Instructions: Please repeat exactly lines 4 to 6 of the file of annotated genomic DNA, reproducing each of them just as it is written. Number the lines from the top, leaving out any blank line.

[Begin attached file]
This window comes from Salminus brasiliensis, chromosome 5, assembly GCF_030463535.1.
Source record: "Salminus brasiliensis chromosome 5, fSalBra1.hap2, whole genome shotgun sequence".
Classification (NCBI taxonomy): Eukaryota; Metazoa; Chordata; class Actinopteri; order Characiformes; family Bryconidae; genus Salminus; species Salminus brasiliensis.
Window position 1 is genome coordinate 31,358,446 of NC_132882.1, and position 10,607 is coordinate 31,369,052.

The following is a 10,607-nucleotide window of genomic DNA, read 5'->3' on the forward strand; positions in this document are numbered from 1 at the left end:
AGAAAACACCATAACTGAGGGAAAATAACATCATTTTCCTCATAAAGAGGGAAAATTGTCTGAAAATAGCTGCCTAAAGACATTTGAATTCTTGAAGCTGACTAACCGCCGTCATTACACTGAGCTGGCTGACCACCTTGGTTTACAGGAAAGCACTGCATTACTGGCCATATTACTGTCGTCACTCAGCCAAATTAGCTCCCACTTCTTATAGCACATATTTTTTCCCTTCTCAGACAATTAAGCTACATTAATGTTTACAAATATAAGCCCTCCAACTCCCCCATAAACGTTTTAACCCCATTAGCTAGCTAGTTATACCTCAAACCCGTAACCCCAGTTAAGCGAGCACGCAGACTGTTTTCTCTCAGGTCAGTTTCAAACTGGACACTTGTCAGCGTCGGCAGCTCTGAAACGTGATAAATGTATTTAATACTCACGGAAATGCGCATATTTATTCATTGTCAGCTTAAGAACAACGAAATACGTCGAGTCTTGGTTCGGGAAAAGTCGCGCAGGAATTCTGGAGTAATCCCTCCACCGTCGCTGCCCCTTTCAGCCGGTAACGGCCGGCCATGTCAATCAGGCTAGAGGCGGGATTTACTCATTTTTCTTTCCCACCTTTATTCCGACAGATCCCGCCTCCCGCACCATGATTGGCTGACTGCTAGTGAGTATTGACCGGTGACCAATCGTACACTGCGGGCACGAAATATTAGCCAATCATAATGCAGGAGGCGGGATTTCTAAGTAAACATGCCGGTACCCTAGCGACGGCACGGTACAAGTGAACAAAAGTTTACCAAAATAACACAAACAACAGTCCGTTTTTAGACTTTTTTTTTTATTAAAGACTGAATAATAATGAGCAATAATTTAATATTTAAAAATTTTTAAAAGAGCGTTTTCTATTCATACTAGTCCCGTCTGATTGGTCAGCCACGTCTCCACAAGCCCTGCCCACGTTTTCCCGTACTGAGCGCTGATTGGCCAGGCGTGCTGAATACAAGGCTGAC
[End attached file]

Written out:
Window position 1 is genome coordinate 31,358,446 of NC_132882.1, and position 10,607 is coordinate 31,369,052.

The following is a 10,607-nucleotide window of genomic DNA, read 5'->3' on the forward strand; positions in this document are numbered from 1 at the left end:
AGAAAACACCATAACTGAGGGAAAATAACATCATTTTCCTCATAAAGAGGGAAAATTGTCTGAAAATAGCTGCCTAAAGACATTTGAATTCTTGAAGCTGACTAACCGCCGTCATTACACTGAGCTGGCTGACCACCTTGGTTTACAGGAAAGCACTGCATTACTGGCCATATTACTGTCGTCACTCAGCCAAATTAGCTCCCACTTCTTATAGCACATATTTTTTCCCTTCTCAGACAATTAAGCTACATTAATGTTTACAAATATAAGCCCTCCAACTCCCCCATAAACGTTTTAACCCCATTAGCTAGCTAGTTATACCTCAAACCCGTAACCCCAGTTAAGCGAGCACGCAGACTGTTTTCTCTCAGGTCAGTTTCAAACTGGACACTTGTCAGCGTCGGCAGCTCTGAAACGTGATAAATGTATTTAATACTCACGGAAATGCGCATATTTATTCATTGTCAGCTTAAGAACAACGAAATACGTCGAGTCTTGGTTCGGGAAAAGTCGCGCAGGAATTCTGGAGTAATCCCTCCACCGTCGCTGCCCCTTTCAGCCGGTAACGGCCGGCCATGTCAATCAGGCTAGAGGCGGGATTTACTCATTTTTCTTTCCCACCTTTATTCCGACAGATCCCGCCTCCCGCACCATGATTGGCTGACTGCTAGTGAGTATTGACCGGTGACCAATCGTACACTGCGGGCACGAAATATTAGCCAATCATAATGCAGGAGGCGGGATTTCTAAGTAAACATGCCGGTACCCTAGCGACGGCACGGTACAAGTGAACAAAAGTTTACCAAAATAACACAAACAACAGTCCGTTTTTAGACTTTTTTTTTTATTAAAGACTGAATAATAATGAGCAATAATTTAATATTTAAAAATTTTTAAAAGAGCGTTTTCTATTCATACTAGTCCCGTCTGATTGGTCAGCCACGTCTCCACAAGCCCTGCCCACGTTTTCCCGTACTGAGCGCTGATTGGCCAGGCGTGCTGAATACAAGGCTGAC